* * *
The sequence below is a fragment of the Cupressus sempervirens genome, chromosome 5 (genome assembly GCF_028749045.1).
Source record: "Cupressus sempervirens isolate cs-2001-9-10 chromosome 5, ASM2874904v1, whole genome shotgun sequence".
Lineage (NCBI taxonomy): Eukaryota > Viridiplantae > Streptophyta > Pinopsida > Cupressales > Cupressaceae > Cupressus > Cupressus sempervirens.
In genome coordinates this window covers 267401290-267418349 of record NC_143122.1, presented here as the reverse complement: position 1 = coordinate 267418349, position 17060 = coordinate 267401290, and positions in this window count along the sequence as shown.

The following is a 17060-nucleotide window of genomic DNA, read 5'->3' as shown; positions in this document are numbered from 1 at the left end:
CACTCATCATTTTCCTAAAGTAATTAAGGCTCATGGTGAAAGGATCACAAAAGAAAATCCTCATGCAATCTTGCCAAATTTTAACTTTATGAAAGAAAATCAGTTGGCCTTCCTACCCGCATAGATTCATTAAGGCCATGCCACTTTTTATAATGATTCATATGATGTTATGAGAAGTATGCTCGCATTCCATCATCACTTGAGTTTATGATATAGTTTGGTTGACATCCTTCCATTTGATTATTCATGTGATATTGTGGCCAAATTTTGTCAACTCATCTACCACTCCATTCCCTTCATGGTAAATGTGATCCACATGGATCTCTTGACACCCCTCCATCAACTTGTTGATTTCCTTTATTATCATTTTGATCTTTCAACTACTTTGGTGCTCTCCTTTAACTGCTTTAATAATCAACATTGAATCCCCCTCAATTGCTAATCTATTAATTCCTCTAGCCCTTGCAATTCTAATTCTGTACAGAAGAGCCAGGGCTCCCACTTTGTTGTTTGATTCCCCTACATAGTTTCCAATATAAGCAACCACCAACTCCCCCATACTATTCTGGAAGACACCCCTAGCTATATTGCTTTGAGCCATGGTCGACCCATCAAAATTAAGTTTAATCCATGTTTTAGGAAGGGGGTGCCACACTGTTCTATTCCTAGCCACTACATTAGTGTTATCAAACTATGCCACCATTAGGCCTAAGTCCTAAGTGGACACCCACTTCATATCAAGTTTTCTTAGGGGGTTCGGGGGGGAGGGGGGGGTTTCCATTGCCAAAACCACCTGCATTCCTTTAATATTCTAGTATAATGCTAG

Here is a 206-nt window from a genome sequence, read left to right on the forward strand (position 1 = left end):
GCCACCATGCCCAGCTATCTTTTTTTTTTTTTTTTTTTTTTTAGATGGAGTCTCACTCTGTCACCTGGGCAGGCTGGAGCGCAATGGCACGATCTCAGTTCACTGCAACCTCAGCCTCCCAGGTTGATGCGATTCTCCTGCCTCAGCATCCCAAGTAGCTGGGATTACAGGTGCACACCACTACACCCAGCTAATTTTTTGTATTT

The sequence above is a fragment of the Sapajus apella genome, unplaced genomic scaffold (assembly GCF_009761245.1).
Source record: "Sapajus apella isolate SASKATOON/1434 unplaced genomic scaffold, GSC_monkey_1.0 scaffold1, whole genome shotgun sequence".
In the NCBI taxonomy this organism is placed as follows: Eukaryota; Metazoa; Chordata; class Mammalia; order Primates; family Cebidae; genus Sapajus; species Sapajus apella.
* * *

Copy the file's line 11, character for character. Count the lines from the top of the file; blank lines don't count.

In the NCBI taxonomy this organism is placed as follows: Eukaryota; Metazoa; Chordata; class Mammalia; order Primates; family Cebidae; genus Sapajus; species Sapajus apella.